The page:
When a juvenile offender is arrested, a law enforcement officer has the discretion to release the youth to his or her parents or to take him or her to juvenile hall. The county probation department then has the discretion to accept and book the offender or not, in which case, the disposition of the juvenile is left to the police. In many cases, crowded juvenile halls accept only the most violent arrestees and turn away the rest. If the offender is placed in juvenile hall, the probation department of the district attorney may choose to file a petition or charges.
If a juvenile’s case is tried in juvenile court, he or she may be incarcerated, placed on probation, in a foster or group home or sent to the Youth Authority as a ward of the state. If a juvenile was tried and convicted in adult court, he or she can be sentenced to the Department of Corrections, but could be kept in Youth Authority until the age of 24. County probation departments play an important role in the juvenile justice system because they not only make recommendations to judges on placements and sentencing, but also supervise these young offenders in the community, provide rehabilitation and training services to probationers and operate juvenile halls.
Problems with California’s Juvenile Justice System
Even though the goal of the California juvenile court system is rehabilitation, it doesn’t mean that a child who breaks the law gets off without punishment. A juvenile can still be punished with incarceration in a juvenile hall, camp or ranch, payment of fines and restitutions, community service, placement in a foster home, probation and attendance in victim impact classes. No matter how noble its objectives may be, the juvenile justice system in California has been criticized for its failures.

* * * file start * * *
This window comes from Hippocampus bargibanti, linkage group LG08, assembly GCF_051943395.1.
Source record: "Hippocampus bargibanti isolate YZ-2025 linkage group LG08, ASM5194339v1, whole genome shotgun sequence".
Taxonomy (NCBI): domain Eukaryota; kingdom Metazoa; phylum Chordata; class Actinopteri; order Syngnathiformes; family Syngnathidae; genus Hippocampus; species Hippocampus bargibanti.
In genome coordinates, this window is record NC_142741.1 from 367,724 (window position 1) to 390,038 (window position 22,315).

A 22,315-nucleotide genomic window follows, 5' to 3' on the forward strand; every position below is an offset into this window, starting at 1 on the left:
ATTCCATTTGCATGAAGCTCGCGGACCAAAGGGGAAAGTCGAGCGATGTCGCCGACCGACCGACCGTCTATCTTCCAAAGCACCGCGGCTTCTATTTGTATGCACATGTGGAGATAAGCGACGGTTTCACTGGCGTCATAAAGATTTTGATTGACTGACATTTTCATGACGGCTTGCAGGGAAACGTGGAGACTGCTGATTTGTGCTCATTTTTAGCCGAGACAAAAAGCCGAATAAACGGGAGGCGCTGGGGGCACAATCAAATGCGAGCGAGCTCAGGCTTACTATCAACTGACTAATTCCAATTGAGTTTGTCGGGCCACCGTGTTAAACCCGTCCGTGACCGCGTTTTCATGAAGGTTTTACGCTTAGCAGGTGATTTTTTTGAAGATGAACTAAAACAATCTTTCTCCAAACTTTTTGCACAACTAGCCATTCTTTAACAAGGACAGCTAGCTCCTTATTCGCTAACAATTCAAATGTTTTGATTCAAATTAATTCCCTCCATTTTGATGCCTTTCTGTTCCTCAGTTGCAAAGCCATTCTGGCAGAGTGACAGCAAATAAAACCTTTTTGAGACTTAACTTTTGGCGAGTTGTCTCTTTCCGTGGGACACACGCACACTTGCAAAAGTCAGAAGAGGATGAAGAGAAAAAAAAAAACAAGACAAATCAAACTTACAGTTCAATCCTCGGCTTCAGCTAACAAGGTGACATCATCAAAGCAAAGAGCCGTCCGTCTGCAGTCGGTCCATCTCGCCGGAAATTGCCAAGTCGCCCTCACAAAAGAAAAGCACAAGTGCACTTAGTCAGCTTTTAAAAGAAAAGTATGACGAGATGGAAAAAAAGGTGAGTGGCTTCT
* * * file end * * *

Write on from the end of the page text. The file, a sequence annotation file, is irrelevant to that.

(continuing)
The California Youth Authority has been accused of deplorable conditions in its facilities including excessive use of force, confining children in cells for 23 hours a day, failing to provide children with medical care and mental health services, using psychotropic medications to gain control and perpetuating a culture riddled with violence.
Juvenile convictions can follow a young person well into his or her future. These convictions count as strikes under California’s Three Strikes Law. Juvenile adjudications could lead to sex offender registration in California. However, in cases involving less serious offenses, your child may be able to seal his or her juvenile record provided he or she fulfills the sentence and remains crime-free for a certain period of time.
If your child has been arrested on suspicion of a crime, our Orange County juvenile crime defense lawyers can fight on your child’s behalf. We can help get charges dismissed, advocate on your child’s behalf for rehabilitation instead of incarceration and in many cases get your child’s juvenile record expunged so he or she can get a fresh start and that much-needed second chance.